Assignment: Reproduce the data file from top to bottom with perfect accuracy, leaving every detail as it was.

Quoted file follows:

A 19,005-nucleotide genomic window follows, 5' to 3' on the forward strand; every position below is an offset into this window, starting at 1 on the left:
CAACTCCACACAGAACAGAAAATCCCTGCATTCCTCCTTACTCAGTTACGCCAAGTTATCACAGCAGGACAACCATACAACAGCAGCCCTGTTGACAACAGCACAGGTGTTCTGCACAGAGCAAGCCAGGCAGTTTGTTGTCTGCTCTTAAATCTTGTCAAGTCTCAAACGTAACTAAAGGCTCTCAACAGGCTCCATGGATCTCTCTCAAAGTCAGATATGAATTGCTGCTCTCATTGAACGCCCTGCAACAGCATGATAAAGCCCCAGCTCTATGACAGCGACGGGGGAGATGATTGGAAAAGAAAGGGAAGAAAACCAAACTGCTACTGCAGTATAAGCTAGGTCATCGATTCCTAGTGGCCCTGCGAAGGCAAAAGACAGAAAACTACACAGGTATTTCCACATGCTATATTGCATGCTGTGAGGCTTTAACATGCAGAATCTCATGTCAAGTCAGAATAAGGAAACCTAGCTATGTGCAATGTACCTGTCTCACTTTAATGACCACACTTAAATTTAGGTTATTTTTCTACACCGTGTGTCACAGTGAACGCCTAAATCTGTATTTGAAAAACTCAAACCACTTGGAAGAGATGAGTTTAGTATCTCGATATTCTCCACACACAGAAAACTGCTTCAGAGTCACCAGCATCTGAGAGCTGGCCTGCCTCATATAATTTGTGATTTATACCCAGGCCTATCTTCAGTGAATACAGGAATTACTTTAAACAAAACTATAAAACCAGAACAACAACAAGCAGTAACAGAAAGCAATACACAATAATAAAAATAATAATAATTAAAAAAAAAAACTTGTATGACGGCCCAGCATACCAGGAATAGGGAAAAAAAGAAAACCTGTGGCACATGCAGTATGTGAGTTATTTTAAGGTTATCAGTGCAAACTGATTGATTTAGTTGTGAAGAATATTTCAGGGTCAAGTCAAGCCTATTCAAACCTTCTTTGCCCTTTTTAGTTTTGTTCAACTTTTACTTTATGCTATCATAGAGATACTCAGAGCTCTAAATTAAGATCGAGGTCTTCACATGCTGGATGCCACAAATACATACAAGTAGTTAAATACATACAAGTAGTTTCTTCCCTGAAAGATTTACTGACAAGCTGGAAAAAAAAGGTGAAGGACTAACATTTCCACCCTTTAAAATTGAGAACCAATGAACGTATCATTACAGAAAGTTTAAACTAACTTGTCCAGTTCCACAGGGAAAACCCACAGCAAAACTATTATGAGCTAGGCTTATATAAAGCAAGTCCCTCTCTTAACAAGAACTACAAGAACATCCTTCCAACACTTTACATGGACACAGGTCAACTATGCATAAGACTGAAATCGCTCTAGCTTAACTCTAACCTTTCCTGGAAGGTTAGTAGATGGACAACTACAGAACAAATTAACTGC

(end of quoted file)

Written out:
A 19,005-nucleotide genomic window follows, 5' to 3' on the forward strand; every position below is an offset into this window, starting at 1 on the left:
CAACTCCACACAGAACAGAAAATCCCTGCATTCCTCCTTACTCAGTTACGCCAAGTTATCACAGCAGGACAACCATACAACAGCAGCCCTGTTGACAACAGCACAGGTGTTCTGCACAGAGCAAGCCAGGCAGTTTGTTGTCTGCTCTTAAATCTTGTCAAGTCTCAAACGTAACTAAAGGCTCTCAACAGGCTCCATGGATCTCTCTCAAAGTCAGATATGAATTGCTGCTCTCATTGAACGCCCTGCAACAGCATGATAAAGCCCCAGCTCTATGACAGCGACGGGGGAGATGATTGGAAAAGAAAGGGAAGAAAACCAAACTGCTACTGCAGTATAAGCTAGGTCATCGATTCCTAGTGGCCCTGCGAAGGCAAAAGACAGAAAACTACACAGGTATTTCCACATGCTATATTGCATGCTGTGAGGCTTTAACATGCAGAATCTCATGTCAAGTCAGAATAAGGAAACCTAGCTATGTGCAATGTACCTGTCTCACTTTAATGACCACACTTAAATTTAGGTTATTTTTCTACACCGTGTGTCACAGTGAACGCCTAAATCTGTATTTGAAAAACTCAAACCACTTGGAAGAGATGAGTTTAGTATCTCGATATTCTCCACACACAGAAAACTGCTTCAGAGTCACCAGCATCTGAGAGCTGGCCTGCCTCATATAATTTGTGATTTATACCCAGGCCTATCTTCAGTGAATACAGGAATTACTTTAAACAAAACTATAAAACCAGAACAACAACAAGCAGTAACAGAAAGCAATACACAATAATAAAAATAATAATAATTAAAAAAAAAAACTTGTATGACGGCCCAGCATACCAGGAATAGGGAAAAAAAGAAAACCTGTGGCACATGCAGTATGTGAGTTATTTTAAGGTTATCAGTGCAAACTGATTGATTTAGTTGTGAAGAATATTTCAGGGTCAAGTCAAGCCTATTCAAACCTTCTTTGCCCTTTTTAGTTTTGTTCAACTTTTACTTTATGCTATCATAGAGATACTCAGAGCTCTAAATTAAGATCGAGGTCTTCACATGCTGGATGCCACAAATACATACAAGTAGTTAAATACATACAAGTAGTTTCTTCCCTGAAAGATTTACTGACAAGCTGGAAAAAAAAGGTGAAGGACTAACATTTCCACCCTTTAAAATTGAGAACCAATGAACGTATCATTACAGAAAGTTTAAACTAACTTGTCCAGTTCCACAGGGAAAACCCACAGCAAAACTATTATGAGCTAGGCTTATATAAAGCAAGTCCCTCTCTTAACAAGAACTACAAGAACATCCTTCCAACACTTTACATGGACACAGGTCAACTATGCATAAGACTGAAATCGCTCTAGCTTAACTCTAACCTTTCCTGGAAGGTTAGTAGATGGACAACTACAGAACAAATTAACTGC